Five Best Moments of Jo-Wilfried Tsonga’s Career

Jo Wilfried Tsonga French Open practice
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Jo-Wilfried Tsonga played the last match of his career at Roland Garros on Tuesday, losing to Casper Ruud 7-6 6-7 2-6 6-7. The Frenchman was about to serve for the fourth set when he suffered a shoulder injury, leaving him barely able to continue (won just one of the next twelve points). What followed was a tear-jerker of a retirement ceremony with many of his colleagues attending, a brigade of former coaches, and his biggest rivals wishing him farewell on video. Let’s delve into the best five moments of his career, the moments that made Jo-Wilfried Tsonga the legend that he is:

  • Australian Open 2008

Ranked World No. 38 when the tournament began, Tsonga definitely wasn’t mentioned among the title contenders. Especially as he got a nightmare opening-round draw – Andy Murray, who was already a top 10 player back then. But Tsonga would go on to have a breakout run, which featured three more wins of great quality – over 14th seed Mikhail Youzhny, 8th seed Richard Gasquet, and the most important one, over 2nd seeded Rafael Nadal.

Tsonga dropped merely seven games in an absolutely unbelievable display of attacking tennis, constantly pressuring the Spaniard with huge forehands and net approaches. The shotmaking was just absurd and while he ended up losing to Novak Djokovic in the final, at that point everyone was already convinced that the Frenchman will feature in the latter stages of Grand Slam tournaments for years to come. This was the moment when Tsonga became a truly elite player.

  • Wimbledon 2011

Besides the Australian Open 2008, Tsonga made five other Grand Slam semifinals. Why did I choose to include this one and not any of the other four? At the last eight stage, the Frenchman achieved an uncanny feat. He faced the winner of six of the previous eight editions, Roger Federer, and went down two sets to love. The Swiss great had never lost from such a position in a Major before (178-0) and with the match being played on the court where he was at his most dangerous, it seemed like Tsonga’s chances to complete the comeback were next to none.

But in stunning fashion, Tsonga did the unthinkable and threw Federer out of the tournament 3-6 6-7 6-4 6-4 6-4. Up to this day, only two more players managed to defeat the 20-time Major champion from two sets to love down in a Grand Slam event (Novak Djokovic and Kevin Anderson). The Frenchman would go on to play a great match against the former of these two in the semifinals, losing in four sets.

It’s also worth mentioning that of the Big Four, Tsonga had his best matchup against Federer, winning in 6 out of 18 attempts (although before this Wimbledon clash, he was down 1-4). The two would go on to form a brilliant rivalry in the latter half of 2011, dominating the indoor season and meeting in the finals at Bercy and at the ATP World Tour Finals.

  • London Olympics 2012

During the 2012 London Olympics, Tsonga fell in the quarterfinals of the singles event. Somewhat unexpectedly, he went further in the doubles, teaming up with Michael Llodra. In the semifinals, they scored a thriller-like 6-3 4-6 18-16 win against David Ferrer and Feliciano Lopez. While they weren’t able to defeat the Bryans in the final, the silver medal was already secured.

Held on the grass courts at Wimbledon that year, the Olympics meant a lot to Tsonga, who wrote this for the ITF website in 2019: “Frankly, I think winning a medal is something apart. Thanks to it I really feel I’m bound with the sports family. When you play tennis you sometimes feel that you’re put aside… In our sport the business side has taken so much importance nowadays: there’s a lot of money involved, a lot of things, and I think that with the Olympics you go back to basics, to the game, and to the sportsmanship.”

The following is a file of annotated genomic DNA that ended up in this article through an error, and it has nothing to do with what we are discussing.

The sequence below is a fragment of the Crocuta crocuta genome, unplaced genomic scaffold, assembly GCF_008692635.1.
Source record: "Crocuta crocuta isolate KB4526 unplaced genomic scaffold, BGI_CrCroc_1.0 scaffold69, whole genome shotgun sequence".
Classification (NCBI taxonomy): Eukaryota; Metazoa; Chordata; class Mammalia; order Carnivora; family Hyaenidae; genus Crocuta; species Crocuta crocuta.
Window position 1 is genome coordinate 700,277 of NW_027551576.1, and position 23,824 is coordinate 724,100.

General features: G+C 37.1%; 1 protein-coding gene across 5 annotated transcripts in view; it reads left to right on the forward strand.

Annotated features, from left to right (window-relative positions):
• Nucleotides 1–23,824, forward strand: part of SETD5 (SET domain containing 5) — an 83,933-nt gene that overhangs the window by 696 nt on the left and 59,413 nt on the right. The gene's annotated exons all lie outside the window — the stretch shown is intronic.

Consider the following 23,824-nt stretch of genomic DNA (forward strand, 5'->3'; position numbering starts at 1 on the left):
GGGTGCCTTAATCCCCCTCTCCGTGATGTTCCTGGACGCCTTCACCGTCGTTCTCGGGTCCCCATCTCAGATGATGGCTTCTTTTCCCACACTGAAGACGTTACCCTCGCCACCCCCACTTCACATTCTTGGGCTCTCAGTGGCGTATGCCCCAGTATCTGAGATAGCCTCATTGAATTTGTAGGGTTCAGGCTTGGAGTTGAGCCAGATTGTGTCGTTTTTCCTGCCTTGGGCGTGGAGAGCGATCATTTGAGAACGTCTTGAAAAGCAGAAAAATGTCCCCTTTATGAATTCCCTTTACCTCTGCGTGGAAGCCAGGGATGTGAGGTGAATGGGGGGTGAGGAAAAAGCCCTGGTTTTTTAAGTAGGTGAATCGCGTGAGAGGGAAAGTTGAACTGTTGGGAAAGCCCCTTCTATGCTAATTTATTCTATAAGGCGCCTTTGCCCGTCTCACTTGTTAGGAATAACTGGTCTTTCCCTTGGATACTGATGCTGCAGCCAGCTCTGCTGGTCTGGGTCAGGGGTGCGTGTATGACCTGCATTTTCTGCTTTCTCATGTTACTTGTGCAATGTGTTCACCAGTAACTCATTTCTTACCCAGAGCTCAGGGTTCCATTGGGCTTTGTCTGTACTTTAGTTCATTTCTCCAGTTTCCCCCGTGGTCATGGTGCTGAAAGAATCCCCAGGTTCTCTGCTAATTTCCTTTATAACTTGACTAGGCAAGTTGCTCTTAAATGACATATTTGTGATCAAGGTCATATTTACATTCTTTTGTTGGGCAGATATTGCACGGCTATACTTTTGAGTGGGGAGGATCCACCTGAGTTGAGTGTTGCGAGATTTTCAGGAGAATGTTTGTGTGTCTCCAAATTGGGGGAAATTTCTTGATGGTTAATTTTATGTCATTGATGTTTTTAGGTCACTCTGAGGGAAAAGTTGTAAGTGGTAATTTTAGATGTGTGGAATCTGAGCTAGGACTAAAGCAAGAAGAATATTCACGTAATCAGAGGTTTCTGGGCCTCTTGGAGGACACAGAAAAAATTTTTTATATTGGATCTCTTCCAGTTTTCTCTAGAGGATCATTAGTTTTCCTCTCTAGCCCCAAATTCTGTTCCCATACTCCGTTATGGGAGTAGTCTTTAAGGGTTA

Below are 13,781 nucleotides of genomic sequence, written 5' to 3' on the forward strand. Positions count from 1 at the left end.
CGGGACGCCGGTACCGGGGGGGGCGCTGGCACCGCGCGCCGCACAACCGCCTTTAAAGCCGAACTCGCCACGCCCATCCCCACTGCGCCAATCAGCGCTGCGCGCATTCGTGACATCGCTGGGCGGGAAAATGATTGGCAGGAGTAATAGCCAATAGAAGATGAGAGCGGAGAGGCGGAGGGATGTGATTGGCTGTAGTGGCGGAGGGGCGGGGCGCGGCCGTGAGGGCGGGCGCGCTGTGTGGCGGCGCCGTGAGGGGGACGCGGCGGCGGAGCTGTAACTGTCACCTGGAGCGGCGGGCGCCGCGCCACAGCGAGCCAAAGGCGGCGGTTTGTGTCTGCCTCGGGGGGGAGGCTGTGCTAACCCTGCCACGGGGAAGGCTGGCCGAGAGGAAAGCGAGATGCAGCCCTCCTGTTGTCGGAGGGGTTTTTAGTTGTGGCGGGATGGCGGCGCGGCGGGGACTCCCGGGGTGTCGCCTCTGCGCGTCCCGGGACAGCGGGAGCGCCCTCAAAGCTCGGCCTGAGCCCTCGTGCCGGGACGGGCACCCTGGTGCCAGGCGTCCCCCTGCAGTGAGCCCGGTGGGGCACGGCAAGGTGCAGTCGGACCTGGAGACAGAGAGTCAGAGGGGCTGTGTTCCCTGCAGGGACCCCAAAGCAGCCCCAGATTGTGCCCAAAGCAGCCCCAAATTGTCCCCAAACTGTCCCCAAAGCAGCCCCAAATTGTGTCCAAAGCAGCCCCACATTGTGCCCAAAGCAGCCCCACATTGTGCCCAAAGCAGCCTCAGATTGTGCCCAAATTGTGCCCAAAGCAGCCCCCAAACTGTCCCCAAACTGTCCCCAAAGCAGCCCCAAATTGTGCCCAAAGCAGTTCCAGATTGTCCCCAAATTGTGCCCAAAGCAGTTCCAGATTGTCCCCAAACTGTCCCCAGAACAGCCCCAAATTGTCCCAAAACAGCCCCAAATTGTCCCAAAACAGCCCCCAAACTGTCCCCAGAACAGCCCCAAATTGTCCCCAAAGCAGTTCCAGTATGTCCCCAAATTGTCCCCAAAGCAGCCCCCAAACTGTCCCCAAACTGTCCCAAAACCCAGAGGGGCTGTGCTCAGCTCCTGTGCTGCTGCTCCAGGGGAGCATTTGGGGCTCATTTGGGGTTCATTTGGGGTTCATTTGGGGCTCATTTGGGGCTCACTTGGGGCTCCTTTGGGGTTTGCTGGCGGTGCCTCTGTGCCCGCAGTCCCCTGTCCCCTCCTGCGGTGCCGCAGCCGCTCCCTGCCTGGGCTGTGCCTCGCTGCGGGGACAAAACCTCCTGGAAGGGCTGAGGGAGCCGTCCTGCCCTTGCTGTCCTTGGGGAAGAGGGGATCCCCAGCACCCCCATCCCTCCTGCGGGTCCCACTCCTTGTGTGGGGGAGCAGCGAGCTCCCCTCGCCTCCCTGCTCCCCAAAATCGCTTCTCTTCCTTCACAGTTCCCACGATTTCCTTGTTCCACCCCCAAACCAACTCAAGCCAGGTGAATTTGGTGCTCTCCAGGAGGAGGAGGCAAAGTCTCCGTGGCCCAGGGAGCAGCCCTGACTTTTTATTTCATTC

• Toronto 2014

Tsonga won two ATP Masters 1000 titles and while the first one is usually the more memorable one, that’s not the case here. The 2014 Rogers Cup is remembered as one of the best single event performances of any player, period. It started with two victories over fellow Frenchmen, Jeremy Chardy and Edouard Roger-Vasselin, before it rapidly got a lot more serious.

Tsonga took out Djokovic 6-2 6-2, before making another upset over Murray in the quarterfinals. His only previous ATP 1000 title included one member of the Big Four (Djokovic), this one had not just two, but three. That’s right, Federer was the final boss awaiting him in the championship match at Toronto. In a thrilling encounter, Tsonga completed this unbelievable set of performances with a 7-5 7-6 victory, one of six times he managed to defeat his Swiss rival.

  • Davis Cup 2017

As there are no ranking points, some players aren’t as focused on and willing to play Davis Cup ties for their country. That wasn’t the case with Tsonga, who said this a month before France’s final against Belgium in 2017. “That’s all we’re playing for. I don’t know anyone who is playing for anything other than such a prestigious goal,” said the Frenchman. “All the best players have [won Davis Cup]… and they all fell to their knees when they won, no matter the opponent. Yes, I’ve been thinking about it. Whenever we think about it, the adrenaline starts pumping. It’s a great feeling.”

Tsonga had some bitter memories connected to Davis Cup finals already. Back in 2010, he had to pull out of it due to a knee injury, and could merely watch as his teammates went up 2-1 against Serbia, only for Novak Djokovic and Viktor Troicki to complete the comeback. In 2014, the Frenchman lost to Stan Wawrinka in the first match of the tie against Switzerland but had to be subbed by Richard Gasquet due to an arm injury. France lost 1-3.

Main Photo from Getty.